Prepare to fall out of the sky. The opening cinematic to Halo 5 Guardians is one of the most intense beginnings I've seen in videogame, and "Flight of the Silverbird" seems made for it. The slow opening build allows for light dialogue to set the stage, then the music builds to match their flight, the battle, and their escape. Like many of these mashterpieces, Two Steps from Hell's music that was created for things like this. It's easily one of my favorites, and it's currently the most popular on YouTube.
Assassin’s Creed Unity + “None Shall Live” by Two Steps from Hell
A story like Romeo and Juliet, except they kill anyone standing in their way. I've been a fan of the Assassin's Creed series for a long time, though I didn't actually play them until the third or fourth had been released. After hearing Patrice Desiléts (the original creator of the series) give his account of the franchise's birth, I love the series even more.
Diablo III: Reaper of Souls + “Before Time” by Thomas Bergersen
"Even in the heart of Heaven, angels can still feel fear." video: opening cinematic from Diablo 3: Reaper of Souls audio: "Before Time" by Thomas Bergersen
Dishonored 2 + “The Outsider” by A Perfect Circle
This is just a first draft. It needs a lot of improvement, but it works for now. audio: "The Outsider" by A Perfect Circle video: Dishonored 2 from Bethesda Softworks
Knights of the Fallen Empire + “Rada” by Thomas Bergersen
The original version of this video is incredibly powerful. Set to layered imagery and well-crafted voiceover, this is the kind of Star Wars story everyone wants to see. I wanted to try setting it to music for a few reasons: it has visual themes that both imitate and contradict with Star Wars canon, it's a relatively obscure franchise, and there is no spoken dialogue to work around. The ending of the song and the video both have a sustained ending that is usually one of my pet peeves: the mindless fade out. I've always held the obnoxious opinion that if you can write a beginning then you can write an ending. In this case, the fade out is intended to build anticipation and leave the viewers with questions. audio "Rada" by Thomas Bergersen video Star Wars: Knights of the Fallen Empire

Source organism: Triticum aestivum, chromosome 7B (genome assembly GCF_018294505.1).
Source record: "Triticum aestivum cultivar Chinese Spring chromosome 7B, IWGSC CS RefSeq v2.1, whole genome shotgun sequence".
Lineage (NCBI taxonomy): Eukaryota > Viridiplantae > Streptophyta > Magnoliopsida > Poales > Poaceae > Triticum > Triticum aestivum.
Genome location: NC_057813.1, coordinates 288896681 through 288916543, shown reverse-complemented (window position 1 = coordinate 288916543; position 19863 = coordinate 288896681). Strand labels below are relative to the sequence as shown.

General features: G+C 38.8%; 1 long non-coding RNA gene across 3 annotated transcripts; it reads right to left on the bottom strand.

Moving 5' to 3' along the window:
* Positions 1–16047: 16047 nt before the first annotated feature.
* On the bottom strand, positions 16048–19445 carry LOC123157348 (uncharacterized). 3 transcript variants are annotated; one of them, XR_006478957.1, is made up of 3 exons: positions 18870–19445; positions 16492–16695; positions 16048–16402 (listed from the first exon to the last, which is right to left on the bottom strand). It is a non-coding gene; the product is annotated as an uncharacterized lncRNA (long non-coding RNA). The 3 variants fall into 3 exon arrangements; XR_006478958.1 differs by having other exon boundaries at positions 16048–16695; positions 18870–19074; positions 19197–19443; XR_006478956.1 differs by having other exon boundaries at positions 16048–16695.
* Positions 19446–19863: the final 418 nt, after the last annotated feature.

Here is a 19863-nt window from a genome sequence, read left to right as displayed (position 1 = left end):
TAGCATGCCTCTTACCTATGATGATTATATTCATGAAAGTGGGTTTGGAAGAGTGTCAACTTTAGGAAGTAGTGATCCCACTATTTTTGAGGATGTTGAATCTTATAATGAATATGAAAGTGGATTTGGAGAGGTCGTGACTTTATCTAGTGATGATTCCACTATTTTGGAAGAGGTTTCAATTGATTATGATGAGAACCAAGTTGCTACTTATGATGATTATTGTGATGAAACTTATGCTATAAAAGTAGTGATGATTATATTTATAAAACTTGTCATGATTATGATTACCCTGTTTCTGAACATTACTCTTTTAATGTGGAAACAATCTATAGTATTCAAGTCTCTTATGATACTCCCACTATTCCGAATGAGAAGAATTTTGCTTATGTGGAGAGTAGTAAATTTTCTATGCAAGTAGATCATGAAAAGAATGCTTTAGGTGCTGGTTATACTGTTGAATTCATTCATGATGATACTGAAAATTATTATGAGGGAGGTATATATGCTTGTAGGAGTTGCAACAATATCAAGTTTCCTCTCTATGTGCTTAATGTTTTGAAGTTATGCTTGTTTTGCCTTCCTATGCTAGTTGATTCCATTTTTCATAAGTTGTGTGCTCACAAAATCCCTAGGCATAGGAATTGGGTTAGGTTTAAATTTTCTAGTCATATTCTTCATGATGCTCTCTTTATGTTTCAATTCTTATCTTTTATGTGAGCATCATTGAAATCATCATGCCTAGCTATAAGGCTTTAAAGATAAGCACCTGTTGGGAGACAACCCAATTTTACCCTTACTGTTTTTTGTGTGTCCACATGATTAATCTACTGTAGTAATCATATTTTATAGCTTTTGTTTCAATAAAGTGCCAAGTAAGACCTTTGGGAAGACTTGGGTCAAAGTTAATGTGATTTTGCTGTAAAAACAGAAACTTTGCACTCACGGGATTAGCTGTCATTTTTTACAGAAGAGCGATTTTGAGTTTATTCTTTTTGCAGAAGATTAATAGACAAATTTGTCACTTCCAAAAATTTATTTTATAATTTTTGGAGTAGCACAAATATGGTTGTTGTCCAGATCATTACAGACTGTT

Ender’s Game + “Our Destiny” by Thomas Bergersen
One thing I've learned from obsession is that there's a fine line between a blessing and a curse. In this video, Ender and his team plunge headlong into battle to win the ultimate game. audio: "Our Destiny" by Thomas Bergersen from the album Sun video: Ender's Game (2013)
Destiny: The Taken King + “Dragonland” by Thomas Bergersen
This is an epic song about a land of dragons set to an epic cinematic about a world of destiny. It's the fourth music video I've created using this one album. I think I might be obsessed. audio: "Dragonland" by Thomas Bergersen from the album Sun video: opening cinematics from the video game Destiny: The Taken King
Tomb Raider + “His Brightest Star Was You” by Two Steps from Hell
“It’s not impossible. I used to bullseye womp rats in my T-16 back home. They’re not much bigger than two meters.”
Today, I witnessed something historic and beautiful. Millions of people around the world came together in solidarity to speak out against a clear and present danger to free people everywhere. This isn’t about politics; it’s about basic human decency.
People may ask themselves what good it does to walk around in the streets holding signs, but don’t ignore the fact that it’s all anyone is talking about today. And that’s the point. We are engaging the rest of society in an uncomfortable but necessary conversation so they can’t ignore it like they usually do.